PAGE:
Corporate Banner
Satellite Banner
AgriGenomics
Scientific Community
 
Become a Member | Sign in
Home>News>This Article
  News
Return

UC Berkeley Synthetic Biologist Wins Heinz Award

Published: Friday, September 14, 2012
Last Updated: Friday, September 14, 2012
Bookmark and Share
Chemical and biomolecular engineering professor Jay Keasling, the Hubbard Howe Jr. Distinguished Professor in Biochemical Engineering, has been named as award recipient.

Established by Teresa Heinz in 1993 to honor the memory of her late husband, U.S. Senator John Heinz, the Heinz Awards celebrate the accomplishments and spirit of the senator by recognizing the extraordinary achievements of individuals in the areas of greatest importance to him. The award includes a medallion and an unrestricted cash prize of $250,000.

The awards, administered by the Heinz Family Foundation, annually recognize individuals for their contributions in the areas of Arts and Humanities; Environment; Human Condition; Public Policy; and Technology, the Economy and Employment. Keasling won in the technology category.

According to the award announcement:

As the driving force behind the emerging field of synthetic biology, Jay Keasling has engineered micro-organisms to operate as cellular “factories” and produce compounds with real-world applications. Combining molecular biology and genetic engineering in dramatic new ways, Dr. Keasling created an affordable method for the mass-production of artemisinin, a plant-derived, life-saving anti-malarial drug for use in developing countries. It was important to Dr. Keasling that artemisinin be affordable for children and adults in those countries, so he made the patent available to nonprofits royalty-free for that use. Expanding on the principles of his earlier work, he is now applying his research to other applications such as biofuels – including a carbon-neutral alternative jet fuel made from sugar. The compounds he is synthesizing from natural sources could replace petroleum products in many instances and promise to be both less polluting and more sustainable. Dr. Keasling has cofounded three companies and leads the Joint BioEnergy Institute in Emeryville, Calif.

Previous College of Chemistry alumni who have received a Heinz Award include Andrew Grove (Ph.D. ’63, ChemE), a co-founder of Intel, and Nobel Laureate Mario Molina (Ph.D. ’72, Chem). This year, of the four other Heinz awardees in addition to Keasling, three are UC Berkeley alumni: Mason Bates, KC Golden and Richard J. Jackson.


Further Information

Join For Free

Access to this exclusive content is for Technology Networks Premium members only.

Join Technology Networks Premium for free access to:

  • Exclusive articles
  • Presentations from international conferences
  • Over 3,200+ scientific posters on ePosters
  • More than 4,700+ scientific videos on LabTube
  • 35 community eNewsletters


Sign In



Forgotten your details? Click Here
If you are not a member you can join here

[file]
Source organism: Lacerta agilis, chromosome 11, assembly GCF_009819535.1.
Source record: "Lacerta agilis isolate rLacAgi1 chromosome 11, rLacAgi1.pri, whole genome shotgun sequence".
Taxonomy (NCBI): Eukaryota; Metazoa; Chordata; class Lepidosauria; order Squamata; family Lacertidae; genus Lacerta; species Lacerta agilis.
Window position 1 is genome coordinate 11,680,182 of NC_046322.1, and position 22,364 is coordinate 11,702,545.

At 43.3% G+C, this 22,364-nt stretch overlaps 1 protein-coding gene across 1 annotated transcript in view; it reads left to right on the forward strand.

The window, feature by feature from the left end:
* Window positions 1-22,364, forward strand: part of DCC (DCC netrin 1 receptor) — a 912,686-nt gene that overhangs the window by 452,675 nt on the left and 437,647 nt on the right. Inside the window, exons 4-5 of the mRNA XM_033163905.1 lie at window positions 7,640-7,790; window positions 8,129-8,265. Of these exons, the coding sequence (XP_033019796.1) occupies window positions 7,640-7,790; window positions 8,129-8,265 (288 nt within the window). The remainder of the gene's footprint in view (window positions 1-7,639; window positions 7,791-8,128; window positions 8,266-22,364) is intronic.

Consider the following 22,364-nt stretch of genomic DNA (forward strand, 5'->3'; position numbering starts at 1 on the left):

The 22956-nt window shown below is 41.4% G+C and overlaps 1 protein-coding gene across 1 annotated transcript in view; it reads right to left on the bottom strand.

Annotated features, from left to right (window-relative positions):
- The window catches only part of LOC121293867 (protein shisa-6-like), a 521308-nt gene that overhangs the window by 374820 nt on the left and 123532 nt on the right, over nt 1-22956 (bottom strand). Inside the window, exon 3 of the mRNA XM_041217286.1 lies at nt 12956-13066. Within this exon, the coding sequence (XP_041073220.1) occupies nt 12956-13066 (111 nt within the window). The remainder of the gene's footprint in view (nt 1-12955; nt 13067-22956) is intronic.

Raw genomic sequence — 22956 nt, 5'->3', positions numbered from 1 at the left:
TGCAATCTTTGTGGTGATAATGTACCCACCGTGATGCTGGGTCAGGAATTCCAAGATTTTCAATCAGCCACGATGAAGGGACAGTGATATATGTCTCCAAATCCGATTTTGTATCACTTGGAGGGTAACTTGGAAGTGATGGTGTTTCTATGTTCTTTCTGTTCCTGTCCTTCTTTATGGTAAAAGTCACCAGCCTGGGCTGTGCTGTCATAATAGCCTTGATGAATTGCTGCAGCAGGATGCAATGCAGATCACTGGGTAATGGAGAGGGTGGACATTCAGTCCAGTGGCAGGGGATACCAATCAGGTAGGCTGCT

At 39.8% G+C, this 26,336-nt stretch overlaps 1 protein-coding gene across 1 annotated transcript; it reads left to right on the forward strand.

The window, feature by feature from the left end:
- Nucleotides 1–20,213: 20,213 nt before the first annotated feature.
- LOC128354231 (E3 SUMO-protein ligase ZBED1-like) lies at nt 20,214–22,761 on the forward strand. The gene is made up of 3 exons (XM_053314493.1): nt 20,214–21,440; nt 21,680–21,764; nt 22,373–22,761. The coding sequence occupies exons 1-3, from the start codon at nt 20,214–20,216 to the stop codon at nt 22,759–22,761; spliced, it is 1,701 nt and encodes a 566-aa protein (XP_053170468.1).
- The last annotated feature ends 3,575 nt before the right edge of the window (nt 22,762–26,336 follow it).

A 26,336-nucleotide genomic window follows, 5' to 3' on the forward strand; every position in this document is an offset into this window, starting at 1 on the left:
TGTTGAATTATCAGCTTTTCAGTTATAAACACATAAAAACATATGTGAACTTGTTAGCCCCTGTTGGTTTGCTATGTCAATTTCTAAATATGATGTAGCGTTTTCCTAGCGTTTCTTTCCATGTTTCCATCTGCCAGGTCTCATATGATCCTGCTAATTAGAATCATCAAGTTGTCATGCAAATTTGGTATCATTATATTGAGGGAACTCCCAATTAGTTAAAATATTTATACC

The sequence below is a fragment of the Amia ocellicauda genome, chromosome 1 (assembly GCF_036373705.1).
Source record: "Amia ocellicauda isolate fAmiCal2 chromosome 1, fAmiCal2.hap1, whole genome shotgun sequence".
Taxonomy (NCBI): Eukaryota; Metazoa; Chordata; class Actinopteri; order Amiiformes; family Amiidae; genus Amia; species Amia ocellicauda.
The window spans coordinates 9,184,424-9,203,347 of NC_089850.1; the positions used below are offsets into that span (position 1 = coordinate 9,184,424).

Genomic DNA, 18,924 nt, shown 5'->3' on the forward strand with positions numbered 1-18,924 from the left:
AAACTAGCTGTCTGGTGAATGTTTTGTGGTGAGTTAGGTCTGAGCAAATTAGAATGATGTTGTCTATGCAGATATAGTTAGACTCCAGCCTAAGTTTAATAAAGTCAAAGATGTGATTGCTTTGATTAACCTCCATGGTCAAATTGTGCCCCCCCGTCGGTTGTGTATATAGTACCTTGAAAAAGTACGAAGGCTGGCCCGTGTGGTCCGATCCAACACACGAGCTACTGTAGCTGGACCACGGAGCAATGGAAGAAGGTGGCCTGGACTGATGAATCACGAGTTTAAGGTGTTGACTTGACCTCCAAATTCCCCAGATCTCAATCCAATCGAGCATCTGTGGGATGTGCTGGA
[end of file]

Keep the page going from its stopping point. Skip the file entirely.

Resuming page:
*Please note: By logging into TechnologyNetworks.com you agree to accept the use of cookies. To find out more about the cookies we use and how to delete them, see our privacy policy.


Scientific News
Open Source Seed Initiative – A Welcome Boost to Global Crop Breeding
A team of plant breeders, farmers, non-profit agencies, seed advocates, and policymakers have created the Open Source Seed Initiative.
Four Newly-Identified Genes Could Improve Rice
A Japanese research team have applied a method used in human genetic analysis to rice and rapidly discovered four new genes that are potentially significant for agriculture. These findings could influence crop breeding and help combat food shortages caused by a growing population.
“Amazing Protein Diversity” Discovered in Maize
The genome of the corn plant – or maize, as it’s called almost everywhere except the US – “is a lot more exciting” than scientists have previously believed. So says the lead scientist in a new effort to analyze and annotate the depth of the plant’s genetic resources.
Invasive Species Could Cause Billions in Agriculture Damages
Invasive insects and pathogens could be a multi-billion-dollar threat to global agriculture and developing countries may be the biggest target, according to a team of international researchers.
Genetic Research Can Significantly Improve Drug Development
With drug development costs topping $1.2bn (£850 million) to get a single treatment to the point it can be sold and used in the clinic, could genetic analysis save hundreds of millions of dollars?
What Makes a Good Scientist?
It’s the journey, not just the destination that counts as a scientist when conducting research.
Scoliosis Linked to Disruptions in Spinal Fluid Flow
A new study in zebrafish suggests that irregular fluid flow through the spinal column brought on by gene mutations is linked to a type of scoliosis that can affect humans during adolescence.
More Research Needed to Ensure Gene Drive Safety
Gene-Drive modified organisms are not ready to be released into environment a new report calls for more research and robust assessment.
Genetic Basis of Petunia Variation Uncovered
A large international team of researchers, including scientists from Wageningen University, have now sequenced the entire genome of two different wild petunia species, and published this in the important scientific journal Nature Plants.
Genetically Engineered Crops Are Safe
Distinction between genetic engineering and conventional plant breeding becoming less clear, says new report on GE crops.
Skyscraper Banner

SELECTBIO Market Reports
Go to LabTube
Go to eposters
 
Access to the latest scientific news
Exclusive articles
Upload and share your posters on ePosters
Latest presentations and webinars
View a library of 1,800+ scientific and medical posters
3,200+ scientific and medical posters
A library of 2,500+ scientific videos on LabTube
4,700+ scientific videos
Close
Premium CrownJOIN TECHNOLOGY NETWORKS PREMIUM FOR FREE!